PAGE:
When she started studying sommellerie at CAVE, Victoria Ortemberg was so young she had to get her parents to sign a permission slip (she was 18). While she’s worked at Unik, Casa Coupage and Urondo Bar, Victoria also studied physiotherapy and was a pro contemporary dancer for four years. These days, you can find her somming at the Colegiales pop-up, Pân.
What was your last pairing recommendation?
It was with a dessert at my latest project, Pân, a moist lemon sponge with diverse citrus textures such as living sections to an orange sablée and I recommended that with the most recent late harvest from Finca Sophenia, a sweet and elegant Sauvignon Blanc, with lots of citrus fruit and freshness, excellent acidity and a touch of sweetness necessary for a dessert. It’s an interesting wine that I believe will gain lots of complexity with a little bottle ageing.
What did you drink last night?
I ended up drinking Doña Ascension 2013, a Malbec/Cabernet Sauvignon blend. It’s a very sincere wine that shows off its terroir, expresses lots of fruit, spiced freshness and potential. The winery is located more than 2,500 metres above sea level in Salta’s Calchaquíes Valley. It’s a dignified example of what we usually call here “wine from altitude.”
What’s your favourite wine region in the world and why?
Just one??!!!! Unfortunately, my objectivity is nil. My favourite region doesn’t mean my favourite style, varietal or wine. But my favourite region is San Gimignano, Tuscany, and it’s because I’ve had the chance to visit it a lot, plus I’ll never forget the first time I tried a wine from that region. Before I got there, I’d travelled around Tuscany quite a lot with my dad, who was living in Italy at the time. Driving up and down sinewy hills, around beautiful vineyards in the sun, then trying Vernaccia whites was a marvellous experience. I remember that neither of us spoke much that day, as if we knew we were sharing something unforgettable, and that’s what it was like; that memory will live within me for the rest of my life.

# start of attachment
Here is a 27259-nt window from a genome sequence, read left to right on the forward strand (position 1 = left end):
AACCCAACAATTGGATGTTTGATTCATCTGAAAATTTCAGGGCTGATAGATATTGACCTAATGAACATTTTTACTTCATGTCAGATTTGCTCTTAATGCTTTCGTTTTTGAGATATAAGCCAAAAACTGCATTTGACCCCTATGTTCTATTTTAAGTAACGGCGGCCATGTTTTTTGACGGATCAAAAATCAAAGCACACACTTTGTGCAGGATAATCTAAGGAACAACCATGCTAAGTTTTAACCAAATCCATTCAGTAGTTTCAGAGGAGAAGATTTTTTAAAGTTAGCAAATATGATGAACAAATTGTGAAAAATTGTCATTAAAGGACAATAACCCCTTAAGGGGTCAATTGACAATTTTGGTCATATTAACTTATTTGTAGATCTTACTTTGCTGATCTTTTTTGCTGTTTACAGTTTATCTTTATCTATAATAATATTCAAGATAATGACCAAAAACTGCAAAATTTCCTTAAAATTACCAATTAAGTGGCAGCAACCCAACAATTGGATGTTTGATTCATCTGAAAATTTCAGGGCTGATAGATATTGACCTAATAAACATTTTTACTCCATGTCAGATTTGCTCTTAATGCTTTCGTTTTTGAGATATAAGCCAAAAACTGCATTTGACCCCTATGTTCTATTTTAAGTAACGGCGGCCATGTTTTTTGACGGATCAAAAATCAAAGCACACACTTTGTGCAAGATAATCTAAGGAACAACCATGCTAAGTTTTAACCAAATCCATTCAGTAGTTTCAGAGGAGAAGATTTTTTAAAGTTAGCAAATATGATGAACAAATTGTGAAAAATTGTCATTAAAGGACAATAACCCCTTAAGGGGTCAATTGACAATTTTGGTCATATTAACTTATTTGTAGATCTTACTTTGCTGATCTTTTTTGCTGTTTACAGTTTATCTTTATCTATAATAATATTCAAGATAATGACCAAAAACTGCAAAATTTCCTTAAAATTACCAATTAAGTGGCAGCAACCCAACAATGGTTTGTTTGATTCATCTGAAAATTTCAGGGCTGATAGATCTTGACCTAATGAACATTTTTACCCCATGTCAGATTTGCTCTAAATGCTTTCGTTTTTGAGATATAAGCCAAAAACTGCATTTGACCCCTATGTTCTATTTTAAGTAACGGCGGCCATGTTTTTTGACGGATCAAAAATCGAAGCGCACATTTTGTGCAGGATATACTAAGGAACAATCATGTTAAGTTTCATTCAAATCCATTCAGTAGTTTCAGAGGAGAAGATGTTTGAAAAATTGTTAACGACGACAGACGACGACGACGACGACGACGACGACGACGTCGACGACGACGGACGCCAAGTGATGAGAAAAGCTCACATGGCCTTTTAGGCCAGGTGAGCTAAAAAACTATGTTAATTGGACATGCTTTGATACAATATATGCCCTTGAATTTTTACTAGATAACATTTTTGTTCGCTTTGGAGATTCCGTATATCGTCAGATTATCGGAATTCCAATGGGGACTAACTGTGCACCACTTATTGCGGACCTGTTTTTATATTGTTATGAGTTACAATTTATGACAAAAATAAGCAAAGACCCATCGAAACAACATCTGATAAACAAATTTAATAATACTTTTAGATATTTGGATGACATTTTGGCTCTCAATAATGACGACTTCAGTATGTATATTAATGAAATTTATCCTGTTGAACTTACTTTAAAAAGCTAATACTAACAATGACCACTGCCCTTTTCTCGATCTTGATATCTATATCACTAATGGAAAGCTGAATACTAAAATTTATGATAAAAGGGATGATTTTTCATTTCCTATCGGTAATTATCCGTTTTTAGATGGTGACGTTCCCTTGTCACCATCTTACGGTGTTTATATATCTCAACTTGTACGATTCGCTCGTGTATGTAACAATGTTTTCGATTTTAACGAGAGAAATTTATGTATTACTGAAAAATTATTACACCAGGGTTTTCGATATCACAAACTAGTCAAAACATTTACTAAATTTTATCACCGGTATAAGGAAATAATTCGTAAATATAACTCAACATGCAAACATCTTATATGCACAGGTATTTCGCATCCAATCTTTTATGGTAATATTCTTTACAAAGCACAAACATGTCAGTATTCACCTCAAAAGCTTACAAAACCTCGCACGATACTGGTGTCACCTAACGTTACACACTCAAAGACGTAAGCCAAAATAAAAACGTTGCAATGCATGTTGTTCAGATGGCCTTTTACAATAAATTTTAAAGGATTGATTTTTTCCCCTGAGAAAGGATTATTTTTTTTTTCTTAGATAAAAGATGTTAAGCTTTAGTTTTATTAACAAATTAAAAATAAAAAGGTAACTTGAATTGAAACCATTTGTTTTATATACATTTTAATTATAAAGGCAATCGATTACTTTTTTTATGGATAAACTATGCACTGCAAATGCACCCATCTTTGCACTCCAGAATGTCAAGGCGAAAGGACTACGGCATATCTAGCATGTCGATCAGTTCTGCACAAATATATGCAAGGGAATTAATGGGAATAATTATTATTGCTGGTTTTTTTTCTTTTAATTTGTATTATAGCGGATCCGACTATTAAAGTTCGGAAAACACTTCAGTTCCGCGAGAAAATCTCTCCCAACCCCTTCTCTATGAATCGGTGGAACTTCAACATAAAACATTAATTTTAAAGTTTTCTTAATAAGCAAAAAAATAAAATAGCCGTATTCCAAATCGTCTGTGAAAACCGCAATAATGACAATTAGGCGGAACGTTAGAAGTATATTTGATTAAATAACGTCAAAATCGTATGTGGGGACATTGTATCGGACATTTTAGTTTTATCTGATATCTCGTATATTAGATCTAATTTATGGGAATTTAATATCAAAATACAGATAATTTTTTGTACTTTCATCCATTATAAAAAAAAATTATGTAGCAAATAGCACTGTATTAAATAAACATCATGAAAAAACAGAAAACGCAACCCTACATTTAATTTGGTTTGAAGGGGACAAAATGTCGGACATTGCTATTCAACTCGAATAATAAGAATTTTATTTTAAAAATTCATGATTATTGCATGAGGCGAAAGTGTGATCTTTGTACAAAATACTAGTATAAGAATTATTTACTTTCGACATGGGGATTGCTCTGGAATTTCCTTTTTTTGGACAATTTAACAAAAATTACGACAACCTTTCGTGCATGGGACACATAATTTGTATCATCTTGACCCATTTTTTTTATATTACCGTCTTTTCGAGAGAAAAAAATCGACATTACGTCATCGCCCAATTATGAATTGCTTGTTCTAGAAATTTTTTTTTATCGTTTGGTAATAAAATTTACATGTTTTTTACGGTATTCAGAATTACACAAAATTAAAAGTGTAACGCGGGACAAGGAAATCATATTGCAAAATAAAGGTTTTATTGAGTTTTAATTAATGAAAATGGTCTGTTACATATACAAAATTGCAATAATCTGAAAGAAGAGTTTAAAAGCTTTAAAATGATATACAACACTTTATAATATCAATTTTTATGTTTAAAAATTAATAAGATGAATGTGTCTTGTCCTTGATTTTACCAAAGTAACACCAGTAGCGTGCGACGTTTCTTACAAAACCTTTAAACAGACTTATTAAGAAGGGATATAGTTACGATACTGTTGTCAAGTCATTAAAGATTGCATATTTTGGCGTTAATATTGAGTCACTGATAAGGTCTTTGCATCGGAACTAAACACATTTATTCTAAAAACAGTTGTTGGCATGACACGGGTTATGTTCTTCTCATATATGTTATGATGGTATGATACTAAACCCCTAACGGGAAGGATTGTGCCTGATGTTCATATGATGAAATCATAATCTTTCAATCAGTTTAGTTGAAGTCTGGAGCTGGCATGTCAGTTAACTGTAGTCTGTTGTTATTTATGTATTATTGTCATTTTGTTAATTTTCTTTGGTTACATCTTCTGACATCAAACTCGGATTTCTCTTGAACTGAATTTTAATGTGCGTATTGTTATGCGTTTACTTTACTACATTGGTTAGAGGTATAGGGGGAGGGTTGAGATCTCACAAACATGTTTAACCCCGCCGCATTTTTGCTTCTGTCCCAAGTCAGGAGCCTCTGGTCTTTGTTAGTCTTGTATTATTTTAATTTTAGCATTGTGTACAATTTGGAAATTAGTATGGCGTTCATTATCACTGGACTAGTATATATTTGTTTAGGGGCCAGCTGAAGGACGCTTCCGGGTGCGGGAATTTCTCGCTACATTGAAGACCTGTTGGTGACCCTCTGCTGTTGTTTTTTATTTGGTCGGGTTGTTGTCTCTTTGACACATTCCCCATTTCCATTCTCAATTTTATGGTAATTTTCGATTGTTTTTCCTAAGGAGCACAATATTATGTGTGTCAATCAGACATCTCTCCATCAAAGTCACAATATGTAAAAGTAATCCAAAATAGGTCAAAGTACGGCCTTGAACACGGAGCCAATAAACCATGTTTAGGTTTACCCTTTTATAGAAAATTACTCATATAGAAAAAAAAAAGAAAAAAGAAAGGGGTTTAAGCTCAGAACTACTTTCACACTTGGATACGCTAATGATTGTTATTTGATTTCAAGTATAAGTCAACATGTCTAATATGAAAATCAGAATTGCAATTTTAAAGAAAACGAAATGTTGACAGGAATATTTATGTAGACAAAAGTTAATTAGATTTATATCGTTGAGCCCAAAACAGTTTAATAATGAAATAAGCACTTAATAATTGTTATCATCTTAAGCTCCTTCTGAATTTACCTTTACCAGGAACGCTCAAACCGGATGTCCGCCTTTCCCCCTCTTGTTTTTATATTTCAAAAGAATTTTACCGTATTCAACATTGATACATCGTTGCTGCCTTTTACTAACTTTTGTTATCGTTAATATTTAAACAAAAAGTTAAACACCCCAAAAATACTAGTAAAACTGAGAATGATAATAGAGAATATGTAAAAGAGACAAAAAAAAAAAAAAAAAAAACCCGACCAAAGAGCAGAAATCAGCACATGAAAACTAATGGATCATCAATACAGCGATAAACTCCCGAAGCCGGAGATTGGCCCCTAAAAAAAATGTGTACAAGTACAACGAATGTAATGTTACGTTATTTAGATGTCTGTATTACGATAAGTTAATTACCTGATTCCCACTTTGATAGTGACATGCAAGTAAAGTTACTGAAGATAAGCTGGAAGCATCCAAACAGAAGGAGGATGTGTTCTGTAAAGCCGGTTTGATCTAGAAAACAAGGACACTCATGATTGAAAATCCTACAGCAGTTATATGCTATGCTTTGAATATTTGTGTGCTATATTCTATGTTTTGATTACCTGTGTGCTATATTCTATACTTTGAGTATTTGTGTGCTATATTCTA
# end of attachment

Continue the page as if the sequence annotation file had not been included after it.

What do you love most about your job?
Contact with people, empathy and the enormous satisfaction of seeing people’s expressions when they are really enjoying a suggestion. Also working in a team, learning continually, being surprised by a new bottle, trying something I’ve never tried before, or taking something different from a wine I already knew. We as people change, and so does wine.
Name a gem in your personal cellar?
I like whites a lot and I have a Prager Klaus Smaragd 2011 from Wachau stored away. I had the chance to try various ages several times and they blew my mind. These wines are so complex you can’t stop writing tasting notes and going back to the glass. However, I want the years to go by so I can open a Flor de Pingus 2013 and some Noemia Malbecs.
The best thing that ever happened to you as a somm?
There’s a lot of anecdotes but I think the thing that stands out the most is the number of amazing people I’ve met over the years: colleagues, winemakers, clients and even my partner. Also, the possibility of travelling and feeling part, like in any profession, of a common language and a way of experiencing the world.
If you were a wine, you’d be…
I think I’d be a Pinot Noir (although I like Pinots from lots of places around the world) and it’s because I feel like it’s a like a thread that weaves its way through my life, the varietals that I always – and always will – drink. Over time, other varietals change flavours and wine styles, but there’s always a Pinot Noir in any version, from the most youthful and fruity to the most complex, that reflect a moment of my own maturity.